Prosumption – the unpaid performance of productive work by ‘consumers’ who thus help commercial businesses to generate a profit – is perhaps the most studied of the many hybrid forms of economic practice that have proliferated in the digital economy. A number of critical accounts have analysed prosumption in terms of Marx’s labour theory of value, suggesting for example that as prosumers do useful work for free they are infinitely exploited by the firms that profit as a result. But such accounts analyse the digital economy in terms that were derived from the nineteenth century factory – and terms that were highly questionable even in that context.
The spectacular mismatch between this model of capitalism and the case of prosumption exposes the inadequacy of the standard monolithic conception of capitalism as a homogeneous and universal contemporary economic form – a conception that at a certain level is also shared by the marketised discourse of mainstream economics. We need a new ontology of economic form that goes beyond the totalising concepts of mode of production and market economy and instead provides us with tools for understanding the sheer diversity of forms of economic practice in the contemporary economy. This paper offers the concept of appropriative practices as a contribution to such an ontology and applies it to the case of prosumption.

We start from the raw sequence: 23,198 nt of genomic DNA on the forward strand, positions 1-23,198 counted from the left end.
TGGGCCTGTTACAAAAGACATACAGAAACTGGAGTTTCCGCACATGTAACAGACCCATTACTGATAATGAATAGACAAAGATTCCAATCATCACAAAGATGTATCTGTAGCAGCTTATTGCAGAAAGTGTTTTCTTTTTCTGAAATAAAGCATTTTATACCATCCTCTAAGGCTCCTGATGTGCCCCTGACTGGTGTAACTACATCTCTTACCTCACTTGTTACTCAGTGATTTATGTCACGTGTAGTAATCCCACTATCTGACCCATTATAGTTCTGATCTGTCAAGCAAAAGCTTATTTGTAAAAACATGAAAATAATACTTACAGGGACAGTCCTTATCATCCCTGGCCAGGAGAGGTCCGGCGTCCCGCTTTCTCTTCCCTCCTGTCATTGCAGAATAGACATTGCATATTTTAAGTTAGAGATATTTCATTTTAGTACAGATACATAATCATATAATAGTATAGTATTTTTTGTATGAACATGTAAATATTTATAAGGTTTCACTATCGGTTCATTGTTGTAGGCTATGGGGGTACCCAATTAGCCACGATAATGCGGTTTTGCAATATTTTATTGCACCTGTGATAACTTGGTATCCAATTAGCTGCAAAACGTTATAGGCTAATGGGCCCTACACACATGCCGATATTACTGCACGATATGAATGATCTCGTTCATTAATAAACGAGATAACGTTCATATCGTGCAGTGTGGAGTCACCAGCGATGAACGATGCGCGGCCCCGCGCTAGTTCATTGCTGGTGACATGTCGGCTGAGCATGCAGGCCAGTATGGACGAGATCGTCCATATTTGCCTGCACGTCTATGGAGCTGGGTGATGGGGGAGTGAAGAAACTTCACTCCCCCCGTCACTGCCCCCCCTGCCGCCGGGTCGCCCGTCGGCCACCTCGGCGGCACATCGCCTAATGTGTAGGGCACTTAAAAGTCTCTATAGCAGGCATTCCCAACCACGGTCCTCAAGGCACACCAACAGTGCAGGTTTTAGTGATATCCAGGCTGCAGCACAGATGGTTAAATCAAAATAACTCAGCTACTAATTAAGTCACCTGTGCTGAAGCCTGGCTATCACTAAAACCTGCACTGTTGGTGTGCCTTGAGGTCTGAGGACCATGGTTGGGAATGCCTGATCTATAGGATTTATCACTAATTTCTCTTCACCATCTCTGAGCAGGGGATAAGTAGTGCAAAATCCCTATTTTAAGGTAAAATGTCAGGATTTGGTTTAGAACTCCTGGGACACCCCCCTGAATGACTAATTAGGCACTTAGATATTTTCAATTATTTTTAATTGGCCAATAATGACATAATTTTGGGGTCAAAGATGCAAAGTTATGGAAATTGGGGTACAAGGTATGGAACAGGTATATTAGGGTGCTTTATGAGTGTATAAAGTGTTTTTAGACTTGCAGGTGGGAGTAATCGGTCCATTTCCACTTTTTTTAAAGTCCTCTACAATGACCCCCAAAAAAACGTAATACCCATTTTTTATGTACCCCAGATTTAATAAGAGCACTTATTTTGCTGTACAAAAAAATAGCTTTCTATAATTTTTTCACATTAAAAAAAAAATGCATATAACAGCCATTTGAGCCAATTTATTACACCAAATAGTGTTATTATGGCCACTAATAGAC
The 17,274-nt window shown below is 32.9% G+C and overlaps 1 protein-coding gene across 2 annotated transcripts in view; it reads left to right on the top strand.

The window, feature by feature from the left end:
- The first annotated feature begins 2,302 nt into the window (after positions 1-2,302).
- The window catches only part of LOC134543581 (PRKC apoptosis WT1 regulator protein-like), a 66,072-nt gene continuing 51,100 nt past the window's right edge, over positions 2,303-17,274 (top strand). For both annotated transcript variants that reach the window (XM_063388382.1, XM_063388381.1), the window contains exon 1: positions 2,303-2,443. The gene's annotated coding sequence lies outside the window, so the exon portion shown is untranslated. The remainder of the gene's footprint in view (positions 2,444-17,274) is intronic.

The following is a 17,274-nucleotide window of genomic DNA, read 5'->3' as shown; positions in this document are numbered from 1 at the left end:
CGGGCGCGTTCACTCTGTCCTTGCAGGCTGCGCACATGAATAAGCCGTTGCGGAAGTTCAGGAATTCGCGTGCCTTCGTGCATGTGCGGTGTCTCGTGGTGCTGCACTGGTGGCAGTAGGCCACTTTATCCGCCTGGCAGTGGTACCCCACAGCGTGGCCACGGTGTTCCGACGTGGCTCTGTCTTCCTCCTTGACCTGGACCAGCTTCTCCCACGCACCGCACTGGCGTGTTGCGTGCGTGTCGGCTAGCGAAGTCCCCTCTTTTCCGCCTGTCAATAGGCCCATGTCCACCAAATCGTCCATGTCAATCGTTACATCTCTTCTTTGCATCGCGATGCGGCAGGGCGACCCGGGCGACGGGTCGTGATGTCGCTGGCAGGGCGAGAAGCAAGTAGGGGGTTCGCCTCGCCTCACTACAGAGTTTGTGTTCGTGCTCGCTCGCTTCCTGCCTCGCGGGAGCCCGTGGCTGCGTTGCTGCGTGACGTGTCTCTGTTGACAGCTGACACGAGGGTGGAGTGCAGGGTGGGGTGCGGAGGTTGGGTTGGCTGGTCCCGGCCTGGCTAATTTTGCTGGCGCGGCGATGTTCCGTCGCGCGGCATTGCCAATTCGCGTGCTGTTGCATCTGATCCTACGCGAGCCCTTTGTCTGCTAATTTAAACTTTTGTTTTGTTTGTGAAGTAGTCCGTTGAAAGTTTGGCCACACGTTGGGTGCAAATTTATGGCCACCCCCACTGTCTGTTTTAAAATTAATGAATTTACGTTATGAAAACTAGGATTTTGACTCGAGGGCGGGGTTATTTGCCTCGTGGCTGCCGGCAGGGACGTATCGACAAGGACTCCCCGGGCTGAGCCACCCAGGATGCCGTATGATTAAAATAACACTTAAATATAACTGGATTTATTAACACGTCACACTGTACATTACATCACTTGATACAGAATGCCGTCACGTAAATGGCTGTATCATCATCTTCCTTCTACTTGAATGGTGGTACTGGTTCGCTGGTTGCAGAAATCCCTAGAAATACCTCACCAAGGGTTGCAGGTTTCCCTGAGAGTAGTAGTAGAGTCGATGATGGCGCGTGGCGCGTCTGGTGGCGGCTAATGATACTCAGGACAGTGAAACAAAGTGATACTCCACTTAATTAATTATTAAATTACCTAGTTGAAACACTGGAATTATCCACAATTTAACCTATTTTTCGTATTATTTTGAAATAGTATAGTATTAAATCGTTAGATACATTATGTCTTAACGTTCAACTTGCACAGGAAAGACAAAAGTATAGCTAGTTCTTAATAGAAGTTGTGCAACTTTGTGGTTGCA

Dave Elder-Vass is a senior lecturer in sociology at Loughborough University, where he teaches a variety of core sociology modules. He also offers an MA module on Digital Economies and an innovative undergraduate option that consists entirely of debates between students on popular recent books. He is available to supervise PhD students, particularly those with an interest in social theory, critical realism, digital social developments or economic sociology.
Previously, he spent three years as a British Academy post-doctoral fellow in the Department of Sociology at the University of Essex, after completing his PhD at Birkbeck, University of London. Before returning to the academic world he was a senior IT executive in a major UK retail business.